Ugly Girls by Lindsay Hunter
Farrar, Straus and Giroux, 2014
240 pages – Amazon
With a title like Ugly Girls, there is of course the expectation of darkness, depravity, and even physical disfigurement. In the hands of Lindsay Hunter there is so much more. If you’ve read her collections, Don’t Kiss Me or Daddy’s, then you know how she balances the humor with serious issues, the longing with loneliness—always seeking empathy, sympathy, for her lost characters, as in this case with two young girls.
Perry is an attractive blonde who always gets the attention of men. Baby Girl is her opposite, shaving half her head, doing her best to push the world away. Both have baggage—Perry, a fading mother who is a drunk; and Baby Girl with an older brother, Charles, who was hurt in an accident, now labeled a “retard,” just one more reminder of how the world takes away all that they love. Add into that mix the trailer park dangers, including a predator named Jamey who has a sordid past, and you have a recipe for disaster.
The people in this novel are spot on representations of poverty, whether in trailer parks or depressed parts of this country, especially the rural south. I know people that live in houses where the rug pulls back to reveal a dirt floor, shooting deer in order to survive, not for sport but out of necessity, picking pellets out of your dinner plate, heading to the bootlegger on Sunday to get your drink on.
This isn’t just about everyone being rotten on the inside or showing that all of us have the capability for ugliness. That’s there of course, but it’s more about desire and how those needs get us in trouble:
“Sometimes Perry looked around and saw she was somewhere she didn’t want to be. Sometimes it was sudden and sometimes it was because she’d done shit to make it so. She could count on two fingers the number of times she was happy to end up in some backseat, but she couldn’t say that she hadn’t done everything she could to end up there. And like now. She hadn’t meant for it to turn out the way it did. She wanted to go to school, even. But here she was. And when Perry found herself somewhere she didn’t want to be, she rode it out until it was done, because it was the only thing to do. “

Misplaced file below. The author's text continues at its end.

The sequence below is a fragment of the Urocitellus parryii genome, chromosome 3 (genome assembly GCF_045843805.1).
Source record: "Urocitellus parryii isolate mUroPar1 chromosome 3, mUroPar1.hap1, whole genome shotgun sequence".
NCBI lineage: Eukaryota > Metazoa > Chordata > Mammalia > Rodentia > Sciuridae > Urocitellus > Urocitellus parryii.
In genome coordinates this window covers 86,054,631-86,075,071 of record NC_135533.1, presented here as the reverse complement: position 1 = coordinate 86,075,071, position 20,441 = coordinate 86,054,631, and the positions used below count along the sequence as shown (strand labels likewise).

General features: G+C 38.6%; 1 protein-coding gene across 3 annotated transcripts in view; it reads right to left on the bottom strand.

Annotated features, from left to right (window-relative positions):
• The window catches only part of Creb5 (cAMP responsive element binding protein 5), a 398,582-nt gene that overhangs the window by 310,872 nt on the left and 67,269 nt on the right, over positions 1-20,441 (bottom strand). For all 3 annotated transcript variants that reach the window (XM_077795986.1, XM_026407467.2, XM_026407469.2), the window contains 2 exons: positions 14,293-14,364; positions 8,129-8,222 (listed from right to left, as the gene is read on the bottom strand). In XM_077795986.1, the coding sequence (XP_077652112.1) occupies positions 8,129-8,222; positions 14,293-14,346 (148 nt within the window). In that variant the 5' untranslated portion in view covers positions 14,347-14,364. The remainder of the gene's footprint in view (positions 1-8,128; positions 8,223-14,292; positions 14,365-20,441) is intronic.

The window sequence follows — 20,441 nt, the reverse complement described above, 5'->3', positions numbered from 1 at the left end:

The power in this story is not in the darkness, but in the raging against the dying of the light. It’s about when the characters can make a decision that doesn’t end up with a suspension, jail time, or worse. In every sentence of this book there is a chance, and even if it isn’t taken, even if they don’t all get out of this story in one piece, there was always that potential.
Near the end of the book, Baby Girl gets shot, and she says it is a relief. She is tired of being the tough one, tired of standing up for her damaged brother, for carrying the weight. Perry finally goes to visit Travis, a boy she has a crush on, but she destroys any future with him by offering up all that she thinks she has to give. All of the adults want to be better and change things. They just don’t know how.
With Ugly Girls, Lindsay Hunter is not going to wrap this all up in a bow with every situation being better by the end. No, this is the truth, the way things often go down—some making it out, some not; some learning their lesson, but most still wallowing in despair and failure. This haunting, touching, visceral story gets under your skin, and stays there. Whether we’re born monsters or made into them, born damaged or fractured over time, the humanity in us just wants to be loved, to belong, to have a quiet, safe place to rest our head at the end of the day. That need is impossible to snuff out—no matter how ugly it gets.